created Jul 12, 2017 - updated Aug 9, 2018
Simple web reading tools:
- NetSurf web browser - http://www.netsurf-browser.org
- Lynx web browser - http://lynx.browser.org - text-based
- curl - https://curl.haxx.se - commandline tool
- wget - https://www.gnu.org/software/wget - commandline tool
Designers who seem to advocate for simple, useful web design:
- ppk - https://quirksmode.org/blog
In my opinion, these are well-designed web pages that are simple and fast-loading. These pages focus on the content. The content is the interface. The content leads design.
- http://www.shelaghlewins.com/tablet_weaving/TW01/TW01.htm - example of how i like images in a web page. useful images, related to the web page's topic.
- http://strk.kbt.io - nice home page.
- http://danluu.com - nice home page and article pages.
A simpler web, however, could still have a lot of moving parts. The key would be to choose what's useful.
- domain name as the online identity. requires leasing the domain name from another company and then pointing the domain name to the web hosting company.
- personal publishing
- blogroll or a favorites/bookmarks page that's publicly viewable and displays links to other personal web publishers of interest
- webmention support to accept replies -- requires server-side programming functionality or reliance on a third party service.
- feeds produced by web pub app (RSS, Atom, JSONFeed, h-feed) that get consumed by others
- cms-hosted solution or a server-hosted solution. the latter incurs an "admin tax." most people do not want to be programmers, designers, and sys admins. they only want to create content.
- feed reader app - will either be a native app(s) installed on desktop, laptop, and/or mobile devices or a web-based app.
- send a weekly email newsletter
- send email notifications of new posts
- requires a third party service to allow users to subscribe and unsubscribe and to allow authors to create and send emails
- use email to accept replies. unless self-managing an email server, this requires using someone else to manage email that uses custom domain names. I use Fastmail personally and Gmail for a local non-profit.
Potentially would need login accounts at:
- domain name registar
- web hosting company
- personal website
- email account
- email subscription provider
- web-based feed reader app
Items 2 and 3 would be the same account if using a CMS-hosted solution to manage a website, such as Svbtle, WordPress.com, and Blogger.com. Since I use a server-hosted solution that requires me to install a web server, publishing software, etc. (the admin tax), then I need an additional login mechanism to create and update content at my site.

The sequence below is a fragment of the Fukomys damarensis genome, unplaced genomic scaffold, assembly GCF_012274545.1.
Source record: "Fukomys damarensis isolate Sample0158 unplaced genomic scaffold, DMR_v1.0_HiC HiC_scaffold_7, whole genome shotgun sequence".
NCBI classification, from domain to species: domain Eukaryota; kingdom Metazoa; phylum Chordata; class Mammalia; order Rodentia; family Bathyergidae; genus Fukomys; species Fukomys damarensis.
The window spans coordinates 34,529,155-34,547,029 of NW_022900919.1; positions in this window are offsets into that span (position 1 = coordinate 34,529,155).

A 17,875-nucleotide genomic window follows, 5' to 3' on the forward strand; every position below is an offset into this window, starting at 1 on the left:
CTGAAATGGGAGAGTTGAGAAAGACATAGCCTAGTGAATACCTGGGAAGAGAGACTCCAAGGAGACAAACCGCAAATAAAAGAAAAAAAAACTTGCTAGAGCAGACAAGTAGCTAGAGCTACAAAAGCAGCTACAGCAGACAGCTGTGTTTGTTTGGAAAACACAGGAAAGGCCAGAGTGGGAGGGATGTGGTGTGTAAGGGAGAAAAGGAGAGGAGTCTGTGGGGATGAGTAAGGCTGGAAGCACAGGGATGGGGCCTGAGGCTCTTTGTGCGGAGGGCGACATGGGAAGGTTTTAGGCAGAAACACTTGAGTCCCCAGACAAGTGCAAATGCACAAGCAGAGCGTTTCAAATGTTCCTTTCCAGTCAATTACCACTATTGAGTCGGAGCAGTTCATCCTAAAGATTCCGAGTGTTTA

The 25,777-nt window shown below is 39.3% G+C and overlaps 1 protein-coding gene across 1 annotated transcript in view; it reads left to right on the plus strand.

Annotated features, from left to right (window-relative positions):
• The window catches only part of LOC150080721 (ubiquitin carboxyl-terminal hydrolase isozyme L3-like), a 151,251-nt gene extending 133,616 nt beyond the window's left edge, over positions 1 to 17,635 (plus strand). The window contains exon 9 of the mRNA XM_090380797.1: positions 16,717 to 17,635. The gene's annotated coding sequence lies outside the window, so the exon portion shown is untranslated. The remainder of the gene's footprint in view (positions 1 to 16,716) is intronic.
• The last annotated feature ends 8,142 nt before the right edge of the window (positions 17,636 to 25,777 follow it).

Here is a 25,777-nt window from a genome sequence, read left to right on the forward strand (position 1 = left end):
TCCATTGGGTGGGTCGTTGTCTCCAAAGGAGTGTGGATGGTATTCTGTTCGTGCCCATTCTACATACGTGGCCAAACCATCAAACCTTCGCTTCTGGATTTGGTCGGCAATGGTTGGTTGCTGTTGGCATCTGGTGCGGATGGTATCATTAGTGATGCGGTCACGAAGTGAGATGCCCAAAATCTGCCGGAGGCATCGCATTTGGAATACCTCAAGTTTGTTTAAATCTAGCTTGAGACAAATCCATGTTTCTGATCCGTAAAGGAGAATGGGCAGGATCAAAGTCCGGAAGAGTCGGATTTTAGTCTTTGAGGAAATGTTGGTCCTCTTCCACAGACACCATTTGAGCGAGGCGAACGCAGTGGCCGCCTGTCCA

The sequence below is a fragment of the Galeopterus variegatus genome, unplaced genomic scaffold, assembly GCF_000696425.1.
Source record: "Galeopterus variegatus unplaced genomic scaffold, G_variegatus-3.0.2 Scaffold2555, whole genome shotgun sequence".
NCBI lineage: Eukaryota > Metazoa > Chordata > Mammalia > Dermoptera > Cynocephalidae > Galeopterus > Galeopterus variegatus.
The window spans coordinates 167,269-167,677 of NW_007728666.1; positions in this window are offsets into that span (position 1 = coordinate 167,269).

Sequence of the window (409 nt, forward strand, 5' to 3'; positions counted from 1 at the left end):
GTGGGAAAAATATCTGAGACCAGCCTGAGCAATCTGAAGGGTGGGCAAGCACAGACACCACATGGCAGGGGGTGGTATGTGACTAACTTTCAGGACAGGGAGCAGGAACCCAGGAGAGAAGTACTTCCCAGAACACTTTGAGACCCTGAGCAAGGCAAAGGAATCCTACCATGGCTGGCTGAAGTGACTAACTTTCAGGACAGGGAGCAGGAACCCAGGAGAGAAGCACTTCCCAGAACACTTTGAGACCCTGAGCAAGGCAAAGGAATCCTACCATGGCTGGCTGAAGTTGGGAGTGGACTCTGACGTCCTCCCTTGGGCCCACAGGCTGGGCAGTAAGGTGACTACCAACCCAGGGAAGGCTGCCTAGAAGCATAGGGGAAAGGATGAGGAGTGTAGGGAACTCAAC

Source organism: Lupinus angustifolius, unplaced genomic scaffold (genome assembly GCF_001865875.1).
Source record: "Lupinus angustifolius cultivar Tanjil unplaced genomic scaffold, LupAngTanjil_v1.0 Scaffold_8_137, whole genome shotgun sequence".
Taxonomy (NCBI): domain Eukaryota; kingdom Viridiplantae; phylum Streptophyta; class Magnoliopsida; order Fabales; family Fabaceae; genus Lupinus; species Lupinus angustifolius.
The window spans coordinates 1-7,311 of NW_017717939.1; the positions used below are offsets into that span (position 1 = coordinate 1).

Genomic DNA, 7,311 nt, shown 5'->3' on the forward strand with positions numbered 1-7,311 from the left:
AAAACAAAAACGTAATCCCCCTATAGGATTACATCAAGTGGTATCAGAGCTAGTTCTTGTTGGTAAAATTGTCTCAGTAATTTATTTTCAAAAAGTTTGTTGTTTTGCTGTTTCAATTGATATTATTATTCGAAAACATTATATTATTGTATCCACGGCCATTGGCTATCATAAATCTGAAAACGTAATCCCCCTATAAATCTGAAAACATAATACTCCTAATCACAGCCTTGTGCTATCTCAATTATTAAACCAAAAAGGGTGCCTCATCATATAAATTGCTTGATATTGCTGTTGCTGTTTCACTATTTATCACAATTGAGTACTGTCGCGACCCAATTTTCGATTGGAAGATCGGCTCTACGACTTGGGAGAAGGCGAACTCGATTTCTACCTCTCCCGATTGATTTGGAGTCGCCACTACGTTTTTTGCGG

The bare minimum for me would require the first four. Offering an email subscription service to send email newsletters and using a web-based feed reader are optional.
It's possible, however, that domain name management can be managed by the web-hosting company, regardless if it's a CMS-hosted or a server-hosted solution.
I think that I can transfer a domain name that I registered elsewhere to my web hosting company. That reduces the number accounts by one.
I might be able to reduce the number of login accounts required to three. I use a server-hosted solution.
- web server hosting company for domain name registration and server account management that includes DNS management
- website CMS
If an author chooses a CMS-hosted solution, such as WordPress.com, then the author may only need two login accounts.
- web CMS hosting company for domain name registration, CMS account management, and website management (create and update content)
- email account
Obviously, my personal website is sawv.org.
Occasionally, not every day, I use web-based feed reader The Old Reader.
I have a favorites/bookmarks page. I mainly visit websites not via a feed reader and not via the favs page but by typing the URLs of the websites into the browser's URL window. I remember the URLs of most of the websites that I like to follow. Many of the bloggers who I visit don't post every day. I visit when I have a moment, and it all works fine.
The IndieWeb started a webring in June 2018. I used IndieAuth to log into the IndieWeb webring start page, and then I added their HTML code to the bottom of my homepage on Jul 25, 2018.
I have tested using TinyLetter to provide an email subscription service to others. Maybe I'll do this for family, since I don't use social media. I could send out a weekly or bi-weekly email digest that contains links to my posts that my family may find interesting. These simple, boring posts could be about our happenings, including how my produce garden is doing and photos of our dog Barney. This seems like a Slow Web movement idea.
"I miss blogrolls (iwantmyname.com)"
For what it's worth, here's my take: turning off social media is far and away more "zen" than having it, no matter how infrequently you use it. Being unplugged from that culture has helped me spend more time thinking about and doing things that have lasting impact on my life. Like learning and building. In my experience, caring about staying up to date on pop culture keeps people from actually doing things they say they want to do.